More than half of Germans, French and Italians say that their country should not use force to defend NATO allies from an eventual Russian military attack. Since the North Atlantic Treaty Organization says precisely the opposite - that is, that an attack on one NATO member state is to be considered an attack on all of them -what value to attribute today to the treaty with which the organization began life in 1949? / Leggilo in italiano
‘They’re on their own’ — “More than half of Germans, French and Italians say that their country should not use force to defend NATO allies from an eventual Russian military attack.” That’s the key result of a recent in-depth survey conducted by the authoritative Pew Research Center, based on interviews with 11,116 respondents in 10 countries.
Since the “Atlantic Pact” which founded the North Atlantic Treaty Organization says precisely the opposite – that is, that an attack on one NATO member state is to be considered an attack on all of them – the question arises of just what value to attribute today to the treaty with which the organization began life in 1949. The matter is of crucial importance for the Baltic States who feel that they are particularly threatened by Russian neo-expansionism, like Poland, where 70% of the population says it considers that Russia constitutes a “major military threat.”
According to the same Pew study, the inhabitants of the majority of NATO countries still believe that the United States instead would fight to defend them. It’s their neighbors that they don’t trust.
Green within 2100 — Beyond speaking badly of Vladimir Putin and publicly hoping that someone else might act rapidly to solve Greece’s problems, the members of the G7 at their recent summit in Bavaria also signed a solemn agreement in which they pledge to rid the entire world of any source of energy based on the use of fossil hydrocarbons – gas, oil, coal – within the end of this, the 21st Century.
The odds of that actually happening are close to zero, but the environmental sensibilities of the main leaders of the West have been placed on public display and, anyway, we still have 85 years before anything actually has to be accomplished. However that may be, German Chancellor Angela Merkel told journalists that: “We have agreed on the fact that over the course of this Century we want to see the decarbonization of the global economy,” so that’s okay.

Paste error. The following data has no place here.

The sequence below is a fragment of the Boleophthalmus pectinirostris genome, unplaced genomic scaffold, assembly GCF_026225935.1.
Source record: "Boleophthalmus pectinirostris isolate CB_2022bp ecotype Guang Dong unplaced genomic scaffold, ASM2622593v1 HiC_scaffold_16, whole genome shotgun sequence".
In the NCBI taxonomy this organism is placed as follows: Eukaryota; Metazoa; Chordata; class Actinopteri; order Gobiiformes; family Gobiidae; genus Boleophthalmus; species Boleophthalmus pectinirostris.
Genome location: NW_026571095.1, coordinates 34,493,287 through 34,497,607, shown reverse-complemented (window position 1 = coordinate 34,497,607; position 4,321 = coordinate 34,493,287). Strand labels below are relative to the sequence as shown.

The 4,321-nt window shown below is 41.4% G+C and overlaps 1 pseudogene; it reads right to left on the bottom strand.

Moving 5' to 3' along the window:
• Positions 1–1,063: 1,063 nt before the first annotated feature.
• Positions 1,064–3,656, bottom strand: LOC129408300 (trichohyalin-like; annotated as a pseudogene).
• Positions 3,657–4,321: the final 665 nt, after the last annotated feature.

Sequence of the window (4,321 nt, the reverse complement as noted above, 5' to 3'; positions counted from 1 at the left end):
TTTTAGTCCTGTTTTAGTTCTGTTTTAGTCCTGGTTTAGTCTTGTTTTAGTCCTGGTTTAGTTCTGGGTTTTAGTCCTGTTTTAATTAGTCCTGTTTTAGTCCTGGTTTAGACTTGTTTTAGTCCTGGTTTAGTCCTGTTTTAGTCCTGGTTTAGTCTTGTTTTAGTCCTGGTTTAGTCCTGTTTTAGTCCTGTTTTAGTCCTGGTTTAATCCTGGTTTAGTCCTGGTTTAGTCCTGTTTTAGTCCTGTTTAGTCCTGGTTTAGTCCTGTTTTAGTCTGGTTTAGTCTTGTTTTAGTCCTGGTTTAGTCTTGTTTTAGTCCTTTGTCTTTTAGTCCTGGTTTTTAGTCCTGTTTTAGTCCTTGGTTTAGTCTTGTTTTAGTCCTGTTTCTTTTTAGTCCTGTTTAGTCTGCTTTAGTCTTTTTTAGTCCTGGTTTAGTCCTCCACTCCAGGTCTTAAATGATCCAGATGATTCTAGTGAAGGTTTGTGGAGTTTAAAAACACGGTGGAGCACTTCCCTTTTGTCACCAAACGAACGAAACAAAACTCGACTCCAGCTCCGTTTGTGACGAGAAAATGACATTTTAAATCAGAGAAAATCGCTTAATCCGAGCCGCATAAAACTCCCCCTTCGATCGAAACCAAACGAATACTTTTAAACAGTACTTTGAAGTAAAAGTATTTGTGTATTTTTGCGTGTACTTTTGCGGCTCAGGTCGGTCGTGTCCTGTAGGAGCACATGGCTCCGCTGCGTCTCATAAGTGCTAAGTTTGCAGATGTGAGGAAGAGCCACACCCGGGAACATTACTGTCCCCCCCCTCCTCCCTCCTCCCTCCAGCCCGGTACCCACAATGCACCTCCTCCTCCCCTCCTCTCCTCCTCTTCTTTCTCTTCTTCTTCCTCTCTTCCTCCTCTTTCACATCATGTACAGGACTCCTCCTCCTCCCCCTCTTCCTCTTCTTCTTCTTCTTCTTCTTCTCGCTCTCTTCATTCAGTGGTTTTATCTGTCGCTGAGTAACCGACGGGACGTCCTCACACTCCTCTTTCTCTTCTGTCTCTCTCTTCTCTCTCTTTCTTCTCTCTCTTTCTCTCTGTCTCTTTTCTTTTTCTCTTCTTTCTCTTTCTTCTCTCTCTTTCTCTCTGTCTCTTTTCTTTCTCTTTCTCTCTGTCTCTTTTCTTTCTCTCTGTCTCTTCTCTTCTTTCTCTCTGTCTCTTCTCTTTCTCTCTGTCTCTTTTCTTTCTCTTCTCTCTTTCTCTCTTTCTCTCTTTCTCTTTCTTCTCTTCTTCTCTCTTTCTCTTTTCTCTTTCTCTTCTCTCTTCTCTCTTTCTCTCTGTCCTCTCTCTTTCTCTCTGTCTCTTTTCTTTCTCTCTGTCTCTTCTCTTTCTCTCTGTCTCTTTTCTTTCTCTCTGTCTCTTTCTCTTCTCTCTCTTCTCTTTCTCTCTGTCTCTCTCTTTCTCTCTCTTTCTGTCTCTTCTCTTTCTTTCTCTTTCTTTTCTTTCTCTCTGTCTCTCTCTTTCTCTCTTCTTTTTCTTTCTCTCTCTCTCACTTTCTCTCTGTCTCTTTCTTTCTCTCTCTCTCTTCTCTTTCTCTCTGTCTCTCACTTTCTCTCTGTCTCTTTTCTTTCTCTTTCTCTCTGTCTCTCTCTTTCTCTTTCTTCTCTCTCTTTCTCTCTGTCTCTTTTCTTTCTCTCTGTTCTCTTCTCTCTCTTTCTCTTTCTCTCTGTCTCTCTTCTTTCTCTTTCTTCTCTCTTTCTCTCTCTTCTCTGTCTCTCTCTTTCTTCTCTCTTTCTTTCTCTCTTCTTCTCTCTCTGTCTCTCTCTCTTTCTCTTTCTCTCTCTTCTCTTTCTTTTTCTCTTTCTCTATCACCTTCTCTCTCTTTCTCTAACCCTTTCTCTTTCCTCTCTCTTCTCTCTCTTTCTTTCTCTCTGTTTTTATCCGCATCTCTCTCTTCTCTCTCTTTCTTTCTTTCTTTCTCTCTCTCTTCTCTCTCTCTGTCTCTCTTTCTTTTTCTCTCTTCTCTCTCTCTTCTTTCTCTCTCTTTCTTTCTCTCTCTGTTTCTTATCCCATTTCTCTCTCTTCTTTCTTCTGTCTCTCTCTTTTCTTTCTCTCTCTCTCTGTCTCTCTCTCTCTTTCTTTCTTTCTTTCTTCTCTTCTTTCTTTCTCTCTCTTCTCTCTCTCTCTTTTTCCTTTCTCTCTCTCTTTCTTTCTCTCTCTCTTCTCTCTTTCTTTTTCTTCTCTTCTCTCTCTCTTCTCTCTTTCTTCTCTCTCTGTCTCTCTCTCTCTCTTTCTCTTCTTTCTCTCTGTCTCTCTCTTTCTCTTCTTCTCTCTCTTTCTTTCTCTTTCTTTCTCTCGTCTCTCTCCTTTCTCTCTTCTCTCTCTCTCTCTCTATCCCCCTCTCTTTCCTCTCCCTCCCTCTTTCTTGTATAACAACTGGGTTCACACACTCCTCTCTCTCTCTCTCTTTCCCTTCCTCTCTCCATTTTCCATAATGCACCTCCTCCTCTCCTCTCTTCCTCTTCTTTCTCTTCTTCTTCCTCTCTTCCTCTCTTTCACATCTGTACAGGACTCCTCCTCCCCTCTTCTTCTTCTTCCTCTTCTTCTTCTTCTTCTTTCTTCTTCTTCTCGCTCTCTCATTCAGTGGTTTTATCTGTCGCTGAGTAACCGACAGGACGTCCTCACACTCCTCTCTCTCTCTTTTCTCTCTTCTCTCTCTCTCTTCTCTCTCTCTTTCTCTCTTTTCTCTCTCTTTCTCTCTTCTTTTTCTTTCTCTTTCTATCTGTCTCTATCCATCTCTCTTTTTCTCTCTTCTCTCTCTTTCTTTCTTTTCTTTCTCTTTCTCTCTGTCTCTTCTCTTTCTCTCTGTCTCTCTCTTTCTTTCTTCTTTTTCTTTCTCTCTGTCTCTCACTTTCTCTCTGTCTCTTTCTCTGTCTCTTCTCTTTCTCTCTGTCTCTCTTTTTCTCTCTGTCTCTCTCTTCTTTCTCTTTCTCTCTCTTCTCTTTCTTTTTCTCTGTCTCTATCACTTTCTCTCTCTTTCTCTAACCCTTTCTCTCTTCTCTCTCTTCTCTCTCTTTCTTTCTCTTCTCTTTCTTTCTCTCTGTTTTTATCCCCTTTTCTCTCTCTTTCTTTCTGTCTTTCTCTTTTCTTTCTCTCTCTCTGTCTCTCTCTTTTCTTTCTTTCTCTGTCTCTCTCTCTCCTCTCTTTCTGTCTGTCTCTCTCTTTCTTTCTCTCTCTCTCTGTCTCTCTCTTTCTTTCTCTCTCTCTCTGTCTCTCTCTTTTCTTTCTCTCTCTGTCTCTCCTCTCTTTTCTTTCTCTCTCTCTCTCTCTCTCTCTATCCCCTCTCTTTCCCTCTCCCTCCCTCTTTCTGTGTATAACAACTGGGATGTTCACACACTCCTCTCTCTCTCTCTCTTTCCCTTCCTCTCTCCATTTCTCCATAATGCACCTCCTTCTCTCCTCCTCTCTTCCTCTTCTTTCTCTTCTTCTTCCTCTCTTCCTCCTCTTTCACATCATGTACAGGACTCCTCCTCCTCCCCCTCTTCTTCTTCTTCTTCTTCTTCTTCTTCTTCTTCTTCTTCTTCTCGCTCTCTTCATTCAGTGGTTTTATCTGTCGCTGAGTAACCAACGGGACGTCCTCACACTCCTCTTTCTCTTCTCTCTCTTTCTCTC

It’s easy to be sarcastic about all this, but there have been some first results regarding coal – a particularly worrisome source of atmospheric pollution. Both the World Bank and European Investment Bank stopped financing new “greenfield” coal mining projects beginning in 2013. A few days ago the Norwegian Parliament finalized plans which called for the the country’s gigantic sovereign investment fund – it manages assets worth $890 billion – to rid its portfolio of stakes in any company that deals in coal. It’s true that the fund was established to reinvest profits coming from the production of gas and crude oil, but the intent is noble.
Noble intentions, but it’s not clear that the real world is paying much attention. The global consumption of natural gas and petroleum both rose by 1.4% in 2013: coal use climbed by 3%.
Fleeing Europe – Since European news media are full alarming estimates of just how many millions of African migrants are waiting on the Libyan coast to flood into the EU through Italy, we thought it might be interesting to go see how many people instead are leaving the European Union to, ah, “seek opportunities elsewhere.”
The EU statistical agency Eurostat though – which possesses vast quantities of information about the international travel of cats and dogs who are now required to have a “Europassport” of their own – says it finds data on the outbound travel of EU citizens permanently leaving the Union “particularly difficult” to collect and that as a result it does not calculate net emigration.
However that is, a Eurostat publication issued last May does concede that in 2012 alone “at least” 2.7 million EU citizens did emigrate, leaving their country of origin – in many cases, probably most, for another EU member state, in others for God knows where. Perhaps some one of these departing citizens left behind an empty home that can now house a few of the “new Europeans” arriving from North Africa.